Old Mutual’s Futuregrowth Buys Farms as Food Prices Rise

Futuregrowth Asset Management, a unit of insurer Old Mutual Plc that oversees 110 billion rand ($13.3 billion) in fixed income investments, is buying farms in Africa to benefit from surging food prices.

Futuregrowth’s United Farmers’ Fund has spent 450 million rand buying nine fruit and vegetable farms in South Africa since December 2010. It’s now considering investing in a cattle ranch in Botswana, a coffee plantation in Ethiopia and fruit and vegetable farms in Burkina Faso, Morocco and Senegal, according to Duncan Vink, one of the fund’s founders and managing directors.

“There is a big pipeline coming,” with the fund planning to grow its assets to about $500 million, Vink said in an interview in Cape Town on July 25. “The investment thesis is there. There will be increasing food scarcity long-term, a growing worldwide population.”

Corn surged to a record $8 a bushel in Chicago on July 23 as the worst drought in half a century scorched crops in the U.S., the largest grower, increasing concerns about grain shortages. World demand will total 878 million metric tons this year, more than the anticipated harvest of 864 million tons, the International Grains Council estimates.

Futuregrowth seeks to generate returns of at least 10 percent more than South Africa’s annual inflation rate, which was 5.5 percent in June, from its farms, which are leased out.

Tracking Asia

Futuregrowth’s move to acquire agricultural land in Africa tracks an investment push led by China, India, Malaysia and Indonesia that’s being driven by concerns about food security and rising grain prices. On March 29, Zeder Investments Ltd, a Stellenbosch, South Africa-based investment company, said it would acquire a controlling stake in a large-scale commercial farming operation in Zambia, the first stage of a continental expansion plan.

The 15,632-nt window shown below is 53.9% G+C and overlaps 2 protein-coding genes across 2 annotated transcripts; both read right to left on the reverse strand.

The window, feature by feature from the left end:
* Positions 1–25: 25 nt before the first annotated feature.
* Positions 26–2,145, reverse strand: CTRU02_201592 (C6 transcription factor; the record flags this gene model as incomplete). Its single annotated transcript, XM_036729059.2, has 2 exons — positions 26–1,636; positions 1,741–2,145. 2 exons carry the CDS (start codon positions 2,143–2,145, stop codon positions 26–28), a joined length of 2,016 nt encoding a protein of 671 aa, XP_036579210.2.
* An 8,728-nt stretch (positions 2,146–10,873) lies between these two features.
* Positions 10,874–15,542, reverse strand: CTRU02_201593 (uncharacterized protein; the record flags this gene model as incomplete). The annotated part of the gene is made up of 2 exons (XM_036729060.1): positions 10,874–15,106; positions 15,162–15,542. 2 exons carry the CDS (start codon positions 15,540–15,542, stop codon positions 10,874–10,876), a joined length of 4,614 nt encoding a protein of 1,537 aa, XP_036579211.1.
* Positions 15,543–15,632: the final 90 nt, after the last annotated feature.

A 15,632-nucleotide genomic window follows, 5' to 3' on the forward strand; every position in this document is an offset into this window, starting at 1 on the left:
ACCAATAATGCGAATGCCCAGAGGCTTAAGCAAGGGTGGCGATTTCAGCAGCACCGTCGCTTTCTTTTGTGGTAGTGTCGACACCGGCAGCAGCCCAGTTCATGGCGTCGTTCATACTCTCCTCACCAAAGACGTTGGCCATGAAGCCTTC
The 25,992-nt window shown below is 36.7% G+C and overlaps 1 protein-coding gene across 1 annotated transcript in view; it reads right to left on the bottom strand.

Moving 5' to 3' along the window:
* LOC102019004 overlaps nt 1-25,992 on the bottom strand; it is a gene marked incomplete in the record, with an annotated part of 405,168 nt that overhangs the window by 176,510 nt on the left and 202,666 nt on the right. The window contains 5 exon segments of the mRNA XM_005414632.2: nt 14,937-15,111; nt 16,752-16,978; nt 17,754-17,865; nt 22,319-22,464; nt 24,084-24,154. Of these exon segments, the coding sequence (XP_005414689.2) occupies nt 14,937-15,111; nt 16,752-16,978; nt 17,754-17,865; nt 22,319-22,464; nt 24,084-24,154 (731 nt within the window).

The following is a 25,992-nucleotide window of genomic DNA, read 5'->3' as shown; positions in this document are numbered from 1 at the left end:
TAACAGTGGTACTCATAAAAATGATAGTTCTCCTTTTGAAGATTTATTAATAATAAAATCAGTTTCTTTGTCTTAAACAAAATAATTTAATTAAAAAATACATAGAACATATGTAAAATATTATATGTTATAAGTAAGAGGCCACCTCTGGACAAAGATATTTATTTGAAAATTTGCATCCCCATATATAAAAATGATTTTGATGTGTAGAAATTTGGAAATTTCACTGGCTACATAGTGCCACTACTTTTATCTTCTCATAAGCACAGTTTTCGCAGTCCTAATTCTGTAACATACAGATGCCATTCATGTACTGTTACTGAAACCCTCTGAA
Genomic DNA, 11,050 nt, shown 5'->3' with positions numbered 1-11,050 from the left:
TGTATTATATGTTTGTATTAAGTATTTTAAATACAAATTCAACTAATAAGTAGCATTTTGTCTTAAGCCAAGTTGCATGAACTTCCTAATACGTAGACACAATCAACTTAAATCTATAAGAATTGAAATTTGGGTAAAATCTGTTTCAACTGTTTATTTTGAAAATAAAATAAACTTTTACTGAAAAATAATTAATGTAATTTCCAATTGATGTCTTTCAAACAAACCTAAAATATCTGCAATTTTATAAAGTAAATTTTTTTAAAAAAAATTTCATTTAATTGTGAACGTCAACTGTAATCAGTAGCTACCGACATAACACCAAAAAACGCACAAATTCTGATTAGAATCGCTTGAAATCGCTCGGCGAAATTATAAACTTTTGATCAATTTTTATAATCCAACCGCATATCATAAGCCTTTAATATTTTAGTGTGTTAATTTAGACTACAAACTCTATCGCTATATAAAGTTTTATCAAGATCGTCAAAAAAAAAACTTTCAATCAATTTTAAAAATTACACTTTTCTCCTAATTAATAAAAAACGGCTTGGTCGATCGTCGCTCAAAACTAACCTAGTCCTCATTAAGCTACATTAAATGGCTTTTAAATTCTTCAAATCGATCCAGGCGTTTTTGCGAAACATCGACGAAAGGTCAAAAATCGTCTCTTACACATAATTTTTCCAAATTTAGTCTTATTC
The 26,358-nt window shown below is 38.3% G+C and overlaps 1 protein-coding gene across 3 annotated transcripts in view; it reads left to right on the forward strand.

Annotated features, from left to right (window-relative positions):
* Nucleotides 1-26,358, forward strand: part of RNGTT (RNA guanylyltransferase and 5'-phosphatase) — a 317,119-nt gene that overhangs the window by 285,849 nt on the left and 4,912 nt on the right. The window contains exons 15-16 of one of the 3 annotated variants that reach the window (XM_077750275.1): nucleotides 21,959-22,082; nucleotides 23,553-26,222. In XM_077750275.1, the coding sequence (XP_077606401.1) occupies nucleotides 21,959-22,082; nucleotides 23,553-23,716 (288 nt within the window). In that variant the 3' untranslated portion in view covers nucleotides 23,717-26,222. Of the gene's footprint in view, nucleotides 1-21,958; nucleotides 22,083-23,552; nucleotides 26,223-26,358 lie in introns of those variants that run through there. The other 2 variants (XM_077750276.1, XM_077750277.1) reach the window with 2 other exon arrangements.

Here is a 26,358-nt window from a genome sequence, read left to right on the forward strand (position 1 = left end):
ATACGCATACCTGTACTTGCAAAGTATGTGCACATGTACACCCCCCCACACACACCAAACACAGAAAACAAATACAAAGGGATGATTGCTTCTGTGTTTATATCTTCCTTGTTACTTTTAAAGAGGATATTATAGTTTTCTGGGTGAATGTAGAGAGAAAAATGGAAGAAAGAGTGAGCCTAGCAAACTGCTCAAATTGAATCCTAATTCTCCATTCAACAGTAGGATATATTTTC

About 45 million hectares (111 million acres) of farmland were leased in the two years through 2009, compared with an average pre-2008 rate of 4 million hectares a year, the World Bank said in a September 2010 report. More than 70 percent of the deals were in Africa, most of them in Sudan, Mozambique, Liberia, Ethiopia, Nigeria and Madagascar.

The sales of large tracts of land to foreigners has sparked protests in Madagascar and accusations from advocacy groups such as the California-based Oakland Institute that African communities are inadequately consulted and are being forcibly evicted to make way for investors.

“We do fairly small and intensive farming,” said Vink, whose fund re-insures its projects with the World Bank’s Multilateral Investment Guarantee Agency. “It’s not large tracts of land. Governments in most countries we engage with are very open to investment.”

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